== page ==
Burundi launches manhunt for ex-PM: minister

Burundi Bunyoni, a former police chief and security minister, was fired last September.  By TCHANDROU NITANGA AFPFile
APR 19, 2023 LISTEN
Bunyoni, a former police chief and security minister, was fired last September. By TCHANDROU NITANGA (AFP/File)

Burundian authorities said Wednesday a search has been launched for former prime minister Alain-Guillaume Bunyoni, seven months after he was sacked in a high-level political purge.

Bunyoni, once police chief and security minister, was fired last September in the first major reshuffle at the top of Burundi's government since President Evariste Ndayishimiye took office in 2020.

Police and intelligence officers searched three properties belonging to Bunyoni on Monday, but found no trace of him, according to security sources and media reports.

"They are still looking for him," Interior Minister Martin Niteretse told a press conference, adding he did not know the reasons behind the operation.

The former prime minister "had been warned in advance that the noose was going to tighten on him, he disappeared into the wild before the arrival of the police", a senior military official told AFP on condition of anonymity.

The official said the authorities had arrested a senior police officer for allegedly telling Bunyoni about the search operations.

Niteretse told reporters a police colonel had been taken into custody, but did not elaborate on the reasons for the arrest.

An influential senior figure in the ruling CNDD-FDD party who was appointed prime minister in 2020, Bunyoni was fired just days after Ndayishimiye warned of a "coup" plot against him.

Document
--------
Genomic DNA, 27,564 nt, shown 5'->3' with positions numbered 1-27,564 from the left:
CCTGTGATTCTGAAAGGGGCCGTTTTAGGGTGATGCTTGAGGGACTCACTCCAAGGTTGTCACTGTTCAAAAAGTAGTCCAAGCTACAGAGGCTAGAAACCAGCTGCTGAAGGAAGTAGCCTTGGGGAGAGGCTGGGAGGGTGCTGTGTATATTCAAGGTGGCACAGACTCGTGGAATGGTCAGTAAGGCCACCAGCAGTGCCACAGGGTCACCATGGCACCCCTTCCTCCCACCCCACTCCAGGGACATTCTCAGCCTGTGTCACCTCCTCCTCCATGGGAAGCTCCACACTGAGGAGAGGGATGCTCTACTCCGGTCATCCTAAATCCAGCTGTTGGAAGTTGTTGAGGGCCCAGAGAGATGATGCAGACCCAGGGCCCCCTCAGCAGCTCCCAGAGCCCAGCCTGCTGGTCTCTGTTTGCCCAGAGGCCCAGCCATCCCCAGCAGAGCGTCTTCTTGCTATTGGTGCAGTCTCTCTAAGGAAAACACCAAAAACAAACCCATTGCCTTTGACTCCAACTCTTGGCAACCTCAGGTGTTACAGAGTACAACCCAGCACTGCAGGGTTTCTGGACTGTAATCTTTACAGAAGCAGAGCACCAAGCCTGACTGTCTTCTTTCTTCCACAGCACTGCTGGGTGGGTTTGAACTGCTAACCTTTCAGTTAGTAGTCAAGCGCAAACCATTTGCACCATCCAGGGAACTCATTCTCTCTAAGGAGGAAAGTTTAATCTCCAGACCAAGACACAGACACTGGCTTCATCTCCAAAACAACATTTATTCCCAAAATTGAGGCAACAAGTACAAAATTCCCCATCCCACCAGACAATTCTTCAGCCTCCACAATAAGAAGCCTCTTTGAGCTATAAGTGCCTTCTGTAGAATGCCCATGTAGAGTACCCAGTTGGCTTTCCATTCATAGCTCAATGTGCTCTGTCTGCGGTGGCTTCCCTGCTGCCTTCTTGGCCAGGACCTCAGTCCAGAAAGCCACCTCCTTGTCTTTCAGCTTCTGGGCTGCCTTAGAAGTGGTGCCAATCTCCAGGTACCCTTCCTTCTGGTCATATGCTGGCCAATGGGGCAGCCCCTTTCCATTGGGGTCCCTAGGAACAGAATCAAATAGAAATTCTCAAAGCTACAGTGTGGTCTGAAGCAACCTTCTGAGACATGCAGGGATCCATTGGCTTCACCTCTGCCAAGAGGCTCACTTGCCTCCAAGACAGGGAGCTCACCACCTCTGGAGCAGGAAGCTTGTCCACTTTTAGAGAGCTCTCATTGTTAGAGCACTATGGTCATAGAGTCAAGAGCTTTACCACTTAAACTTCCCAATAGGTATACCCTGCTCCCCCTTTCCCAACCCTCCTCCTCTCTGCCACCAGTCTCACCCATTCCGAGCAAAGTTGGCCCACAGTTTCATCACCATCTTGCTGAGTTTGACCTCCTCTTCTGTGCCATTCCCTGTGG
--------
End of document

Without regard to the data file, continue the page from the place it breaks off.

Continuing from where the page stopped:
Bunyoni was seen as the leader of the "hardliners" among the generals who wield true political power in Burundi, with Ndayishimiye himself alluding to his isolation in a 2021 speech.

Ndayishimiye took power in June 2020 after his predecessor Pierre Nkurunziza died of what the Burundian authorities said was heart failure amid widespread speculation he succumbed to Covid-19.

He has been hailed by the international community for slowly ending years of Burundi's isolationism under Nkurunziza's chaotic and bloody rule.

But he has failed to improve a wretched record on human rights and the country of 12 million people remains one of the poorest on the planet.

In 2015, Nkurunziza oversaw a crackdown on political opponents that left 1,200 people dead and made Burundi a global pariah.

The turmoil erupted after he had launched a bid for a third term in office, a move the opposition said was unconstitutional and violated a peace deal that ended a bloody civil war in 2006.

The United States and the European Union had imposed sanctions over the unrest that also drove 400,000 people to flee abroad, with reports of arbitrary arrests, torture, killings and enforced disappearances.